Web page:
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Autism Spectrum Disorders (ASDs) are a group of developmental disabilities that can cause significant social, communication and behavioral challenges. There are still so many unanswered questions about autism, but one thing we do know is that we are currently in an autism "epidemic" with diagnosis of the condition rising dramatically in the last decade. A new government survey of parents suggests that 1 in 45 children, ages 3 through 17, have been diagnosed with autism spectrum disorder. This, combined with movies like Rain Man, means that more people have heard about or been touched by autism than ever before. More exposure has lead to better acceptance and more opportunities for people "on the spectrum".

In 1963, when David was born, things were very different. No one outside of cognitive professionals had even heard of the word autism, least of all Bill and Betty, David’s parents. They had taken their son to many different "experts" in an attempt to find out why he didn't sleep, was hyperactive, pulled away when they tried to embrace him, and didn't make eye contact. Finally an expert at Stanford diagnosed David with autism. Betty remembers hearing the word and then writing it down. "What are you doing?" asked the doctor. "I am going to go to the library and look it up," she said. The doctor could have just as well said "Quantum theory" for all she knew. "Frankly," said the doctor to her gently, "I don't understand why you are taking this so well. You should be more upset."


But the word was so entirely foreign to Betty that she didn't have any response other than puzzlement. Once she and her husband learned more about it, she at least began to understand a few things to help her son adapt. For example, the more routine and order David had in his life, the less he would act out and lose control. When he was home, he spent all of his waking hours setting-up mini gas stations all over the living room floor. (To this day he loves gas stations.) Sometimes he would take over the backyard, cutting out letters of the alphabet, putting them on sticks, and placing them all over the lawn in what looked like a post-modern art installation. This kept him busy and content.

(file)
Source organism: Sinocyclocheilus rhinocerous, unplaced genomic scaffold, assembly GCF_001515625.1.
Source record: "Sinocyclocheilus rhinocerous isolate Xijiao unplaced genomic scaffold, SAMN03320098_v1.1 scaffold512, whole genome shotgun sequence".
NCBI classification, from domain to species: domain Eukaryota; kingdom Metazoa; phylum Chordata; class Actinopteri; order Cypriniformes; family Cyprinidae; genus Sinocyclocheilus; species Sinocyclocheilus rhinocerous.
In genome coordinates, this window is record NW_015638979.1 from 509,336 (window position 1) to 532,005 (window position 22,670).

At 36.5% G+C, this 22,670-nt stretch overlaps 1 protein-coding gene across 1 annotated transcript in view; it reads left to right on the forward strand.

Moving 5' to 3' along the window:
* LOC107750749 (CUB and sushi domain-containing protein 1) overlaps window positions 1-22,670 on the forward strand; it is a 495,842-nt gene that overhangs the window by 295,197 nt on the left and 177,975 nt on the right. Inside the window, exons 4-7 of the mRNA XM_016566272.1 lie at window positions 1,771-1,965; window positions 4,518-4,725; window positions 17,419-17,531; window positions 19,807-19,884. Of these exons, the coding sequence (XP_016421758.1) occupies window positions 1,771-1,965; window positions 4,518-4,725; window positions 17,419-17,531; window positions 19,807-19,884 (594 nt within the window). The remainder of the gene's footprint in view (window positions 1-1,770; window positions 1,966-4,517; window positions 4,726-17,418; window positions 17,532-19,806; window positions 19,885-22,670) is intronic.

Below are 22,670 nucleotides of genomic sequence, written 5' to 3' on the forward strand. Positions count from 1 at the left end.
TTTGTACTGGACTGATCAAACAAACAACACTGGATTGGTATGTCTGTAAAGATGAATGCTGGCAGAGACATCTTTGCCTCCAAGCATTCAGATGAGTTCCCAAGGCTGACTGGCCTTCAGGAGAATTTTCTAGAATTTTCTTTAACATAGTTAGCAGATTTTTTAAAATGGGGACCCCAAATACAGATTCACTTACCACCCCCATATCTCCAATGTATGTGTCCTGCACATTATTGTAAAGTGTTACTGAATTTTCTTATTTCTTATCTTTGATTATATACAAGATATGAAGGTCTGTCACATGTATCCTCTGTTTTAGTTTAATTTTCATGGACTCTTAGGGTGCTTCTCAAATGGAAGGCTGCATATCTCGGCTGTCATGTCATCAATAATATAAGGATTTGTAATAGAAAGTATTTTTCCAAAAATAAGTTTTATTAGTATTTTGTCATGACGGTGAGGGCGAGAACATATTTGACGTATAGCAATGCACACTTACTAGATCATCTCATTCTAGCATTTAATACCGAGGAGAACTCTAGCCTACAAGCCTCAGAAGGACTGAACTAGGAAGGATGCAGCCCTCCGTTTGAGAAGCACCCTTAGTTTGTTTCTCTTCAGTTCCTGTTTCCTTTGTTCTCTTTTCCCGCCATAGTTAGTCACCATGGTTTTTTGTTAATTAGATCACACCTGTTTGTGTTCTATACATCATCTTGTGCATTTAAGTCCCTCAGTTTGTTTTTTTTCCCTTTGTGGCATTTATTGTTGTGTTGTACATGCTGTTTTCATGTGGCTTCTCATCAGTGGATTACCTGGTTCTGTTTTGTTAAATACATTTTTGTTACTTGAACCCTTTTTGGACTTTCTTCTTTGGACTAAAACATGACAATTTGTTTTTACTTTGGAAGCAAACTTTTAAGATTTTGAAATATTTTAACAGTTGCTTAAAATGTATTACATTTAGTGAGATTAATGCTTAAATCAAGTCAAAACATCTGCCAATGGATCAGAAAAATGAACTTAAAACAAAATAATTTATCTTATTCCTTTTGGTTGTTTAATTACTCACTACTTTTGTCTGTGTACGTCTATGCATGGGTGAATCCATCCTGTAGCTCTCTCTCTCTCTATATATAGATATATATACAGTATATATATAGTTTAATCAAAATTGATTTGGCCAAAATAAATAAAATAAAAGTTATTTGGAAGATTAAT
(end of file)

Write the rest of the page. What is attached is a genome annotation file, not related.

When asked how she bonded with her son, who was so seemingly emotionally vacant, she responded, "I didn't. I felt that in his mind, I wasn't a mommy; I was the Person Who Got Things For Him. He would point to a cabinet or a closet, and I would retrieve what he needed for his activities." Betty says this with a matter-of-factness that comes from years of not taking it personally.


In fact, as David grew up, there were many things that Betty had to swallow and not take personally. First there was her extended family, who didn't understand David's condition, didn't enjoy being around him, and basically abandoned her and her husband. "That still hurts," she says. She misses spending the holidays with her family, who haven't seen her or her son since he was a child.


Then there were the teachers and doctors that she had to deal with who were under the very mistaken idea that autism was the mother's fault. She developed a thick skin about this early on. "Any new doctor I took him to, I would first ask, 'Are you one of those people who will tell me this is my fault?’" You would be surprised how many people responded, "Well of course it's your fault. It starts with the parents." Betty would politely stand up, grab David and her purse, and exit.


The schools at the time were also not prepared to deal with someone with David's challenges. By the time he was seven years old, a teacher at his San Francisco school told Betty that he was a hopeless case and needed to be institutionalized. With nothing to compare her experience to and all the years of struggle she had with David, still something inside her said that this was a wrong move. "I wasn't ready to give up on him," she says.